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Monitor, Configure, Troubleshoot, and Control Access to Web Sites

As mentioned, Internet Information Services (IIS) version 5.0 is included as part of Windows 2000. IIS version 5.0 includes a number of improvements and features that are designed to provide highly secure, highly available Web services to users.

Web Site Performance and Reliability Features in IIS 5.0

As part of these improvements, IIS includes configuration options that are used to fine-tune Web site performance and increase service reliability. For example, IIS 5.0 has addressed an issue with servers running previous versions of IIS hosting multiple Web sites. When a server hosts multiple Web sites, each site requires a unique IP address to ensure that traffic is directed correctly. To do this, the server creates a protocol identifier called a socket, which is made up of the Web site's node address and the port number it is using.

Sockets are created when the server is started, and each socket requires a significant chunk of physical (non-paged) RAM. The number of sites a server could host is limited by the amount of memory that can be loaded on the system. IIS 5.0 has addressed this issue by allowing hosted sites that have different IP addresses, but are using the same socket, to share the sockets through socket pooling. This means that more sites could be hosted from a single server and that the performance of those sites would be better.

In addition, Microsoft has included process throttling and bandwidth throttling features in IIS 5.0. These are used to improve site performance. They allow administrators to specify the maximum percentage of a system's processor and network bandwidth that each site on the server is allowed to use. This helps to ensure that one site doesn't dominate the server's resources, resulting in poor performance for the other hosted sites. IIS 5.0's ability to host multiple sites has also improved. Each site on an IIS server is identified by a three-part address. This version is able to let sites share two of the three address parts to save resources and still ensure that the traffic is directed correctly.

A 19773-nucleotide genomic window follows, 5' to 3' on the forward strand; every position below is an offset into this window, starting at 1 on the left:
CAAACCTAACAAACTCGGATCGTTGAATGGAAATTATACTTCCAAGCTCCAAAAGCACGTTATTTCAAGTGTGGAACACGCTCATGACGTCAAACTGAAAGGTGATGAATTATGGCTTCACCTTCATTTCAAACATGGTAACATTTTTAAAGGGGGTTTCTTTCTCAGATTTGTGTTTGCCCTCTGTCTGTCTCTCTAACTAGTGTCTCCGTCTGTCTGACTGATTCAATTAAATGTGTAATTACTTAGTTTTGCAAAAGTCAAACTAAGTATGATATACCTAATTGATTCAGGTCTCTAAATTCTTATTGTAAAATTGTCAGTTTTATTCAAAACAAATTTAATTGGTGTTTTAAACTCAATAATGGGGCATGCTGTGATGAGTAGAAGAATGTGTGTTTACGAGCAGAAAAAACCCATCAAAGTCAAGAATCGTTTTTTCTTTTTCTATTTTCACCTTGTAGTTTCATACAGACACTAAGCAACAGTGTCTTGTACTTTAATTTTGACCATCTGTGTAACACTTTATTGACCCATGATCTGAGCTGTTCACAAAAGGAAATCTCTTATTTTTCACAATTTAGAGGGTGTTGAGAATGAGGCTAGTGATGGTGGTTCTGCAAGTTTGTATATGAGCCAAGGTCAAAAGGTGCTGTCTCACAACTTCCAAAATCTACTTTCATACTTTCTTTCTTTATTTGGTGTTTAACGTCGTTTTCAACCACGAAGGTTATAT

Web Site Security Features in IIS 5.0

One of the biggest concerns for administrators today is having their Web site attacked. There are many ways that this can be done, and Microsoft has attempted to address them with IIS 5.0. One of the keys to this implementation of IIS is its ability to isolate the application from outside attack. Application protection is used to isolate each application process from the other processes in memory.

IIS 4.0 began to address these issues by allowing Web applications to be launched outside the IIS server process. In this configuration, if a Web application fails, it affects only the other applications launched in that environment. IIS 5.0 takes this further by pooling similar applications separately from the server service. Another significant improvement seen with IIS 5.0 is the way in which the service is restarted. Before this version of IIS, if there was a system failure, the computer would have to be restarted. In IIS 5.0, however, the service and all its components can be restarted without taking the server down.

IIS is installed by default during a new Windows 2000 Server installation and will be installed during an upgrade if an earlier version of IIS, Peer Web Services, or Personal Web Server is detected on the existing system. If IIS is not detected during an upgrade, however, it will not be installed.

IIS and its components can be installed and removed through the Add/Remove Windows Components Wizard in the Add/Remove Programs utility in Control Panel. If TCP/IP is not already installed before the installation, it will be installed automatically and configured to utilize DHCP for addressing. As part of the installation process, the Default Web Site, Administration Web site, Default SMTP Virtual Server, and Default FTP site are created.

Once installed, IIS can be managed through two versions of the same interface, each found in either Administrative Tools or in the Computer Management utility. When configuring IIS from the server console or from another Windows 2000 system, use the Internet Information Services utility in Administrative Tools. Like other MMC-based interfaces, the Internet Information Services tool can be used to remotely access and configure servers.

The same snap-in is included in the Computer Management utility under Services and Applications. It's important to note that earlier versions of the MMC utility were called Internet Services Manager. You may still see this name associated with IIS management, depending on the method used to install or upgrade the server.